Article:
*This blog post was written by Dr. Maor Katz, Director of Feeling Good Institute
Tip#2: Help Your Patients See Tempting Thoughts as Distorted Thoughts.
One of the many wise contributions that Dr. David Burns gave to the cognitive treatment of behavioral habits and addictions is showing that TEMPTING thoughts are distorted thoughts in habits and addictions, the exact same way as NEGATIVE thoughts are distorted thoughts in depression and anxiety. Here are a few examples:
– Overgeneralization and All or Nothing thinking:
We can have the thought: “I’ve blown my diet completely and I’ll never lose weight so I might as well give up.”
Looking at the list of cognitive distortions you can see the same all-or-nothing thinking and overgeneralization distortions we’re familiar with from our work with anxiety and depression. Helping your patients see their thoughts in the face of temptation as distorted thoughts can help them face these thoughts, talk back to them, refute them, and change the way they face temptation.
– Jumping to conclusions and Mind Reading:
When your patient contemplates drinking he may may assume that other people don’t have to struggle with temptations, or that people who do abstain have drab, unfulfilling lives. These are cognitive distortions we call Jumping-to-Conclusions, and Mind-Reading.
– Fortune Telling:
When we tell ourselves “if I take that drink, I”ll feel great and my problems will disappear.” Or, “I’ll just have one drink” or “one bite,” even though we’ve never stopped at just one drink or bite in the past, a form of Fortune-Telling.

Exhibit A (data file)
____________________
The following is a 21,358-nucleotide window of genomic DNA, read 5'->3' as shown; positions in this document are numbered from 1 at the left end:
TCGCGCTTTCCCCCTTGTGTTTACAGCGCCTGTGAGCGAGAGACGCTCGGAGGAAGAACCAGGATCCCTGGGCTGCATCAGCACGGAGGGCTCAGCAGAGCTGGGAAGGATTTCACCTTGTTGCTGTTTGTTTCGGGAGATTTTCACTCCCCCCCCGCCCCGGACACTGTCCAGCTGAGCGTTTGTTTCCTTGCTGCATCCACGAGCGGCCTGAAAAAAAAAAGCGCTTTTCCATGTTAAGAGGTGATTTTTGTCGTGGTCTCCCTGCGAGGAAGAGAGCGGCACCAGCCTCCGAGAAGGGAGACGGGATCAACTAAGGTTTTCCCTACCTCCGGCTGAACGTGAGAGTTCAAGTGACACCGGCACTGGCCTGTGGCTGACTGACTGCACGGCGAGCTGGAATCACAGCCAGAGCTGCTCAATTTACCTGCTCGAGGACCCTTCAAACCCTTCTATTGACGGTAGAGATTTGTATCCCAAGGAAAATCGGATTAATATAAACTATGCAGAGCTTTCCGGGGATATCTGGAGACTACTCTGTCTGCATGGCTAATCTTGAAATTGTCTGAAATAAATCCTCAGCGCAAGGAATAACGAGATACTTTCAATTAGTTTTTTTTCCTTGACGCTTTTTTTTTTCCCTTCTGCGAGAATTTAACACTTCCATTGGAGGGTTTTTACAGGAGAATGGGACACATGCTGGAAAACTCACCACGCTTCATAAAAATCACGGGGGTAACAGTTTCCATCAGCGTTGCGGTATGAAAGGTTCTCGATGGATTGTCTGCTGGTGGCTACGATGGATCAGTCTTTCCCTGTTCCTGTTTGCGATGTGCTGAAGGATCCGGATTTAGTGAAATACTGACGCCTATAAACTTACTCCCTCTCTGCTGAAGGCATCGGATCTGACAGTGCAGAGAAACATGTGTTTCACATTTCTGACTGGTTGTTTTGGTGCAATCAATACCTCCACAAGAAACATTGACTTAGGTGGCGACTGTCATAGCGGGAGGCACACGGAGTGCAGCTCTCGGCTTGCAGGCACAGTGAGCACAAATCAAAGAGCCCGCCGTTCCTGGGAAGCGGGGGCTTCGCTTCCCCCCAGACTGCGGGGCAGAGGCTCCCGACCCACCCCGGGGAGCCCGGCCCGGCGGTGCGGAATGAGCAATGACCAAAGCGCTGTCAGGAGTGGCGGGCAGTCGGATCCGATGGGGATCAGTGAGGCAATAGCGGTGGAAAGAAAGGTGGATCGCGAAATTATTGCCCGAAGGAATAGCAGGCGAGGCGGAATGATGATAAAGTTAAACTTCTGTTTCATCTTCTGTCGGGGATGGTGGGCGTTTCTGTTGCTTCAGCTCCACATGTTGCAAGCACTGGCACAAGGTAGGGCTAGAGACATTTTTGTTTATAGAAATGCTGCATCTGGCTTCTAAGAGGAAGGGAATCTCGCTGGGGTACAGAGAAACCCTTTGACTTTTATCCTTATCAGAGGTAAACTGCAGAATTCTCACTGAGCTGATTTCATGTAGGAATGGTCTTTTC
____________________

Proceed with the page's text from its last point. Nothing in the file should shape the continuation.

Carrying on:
– Emotional Reasoning:
A common habits and addictions related cognitive distortion is Emotional-Reasoning. We tell ourselves, “I’ll clean my desk (or start my diet) when I’m more in the mood. I just don’t feel like it right now.”
Here I gave examples of six kinds of cognitive distortions in habits and addiction. The full list of distortions isn’t infinite. Dr. Burns names 12 kinds of cognitive distortions, all of which can be seen in the negative thoughts of depression and anxiety as well as in the tempting thoughts of habits and addictions.
In the table below, negative thoughts and tempting thoughts are juxtaposed to show their unifying pattern of distorted thinking. (The full list is available from Dr. Burns): Tempting Thoughts and Negative Thoughts Are The Same Distorted Thoughts Table.*
When working with CBT for habits and addictions, ask your patients to write down they’re thoughts in the face of tempting situations. Then, help them see the distortions in their tempting thoughts. Helping them talk back and refute these thoughts will help them face their temptations and overcome their unwanted habits.
To learn more about the TEAM CBT approach to addictions using empathy, motivational and CBT techniques for more effective therapy, join us for an upcoming workshop in Mountain View CA on May 31, 2015.
*Copyright 1984 by David D. Burns, M.D. Revised 2001. ** Adapted for addictions and habits. Revised 2006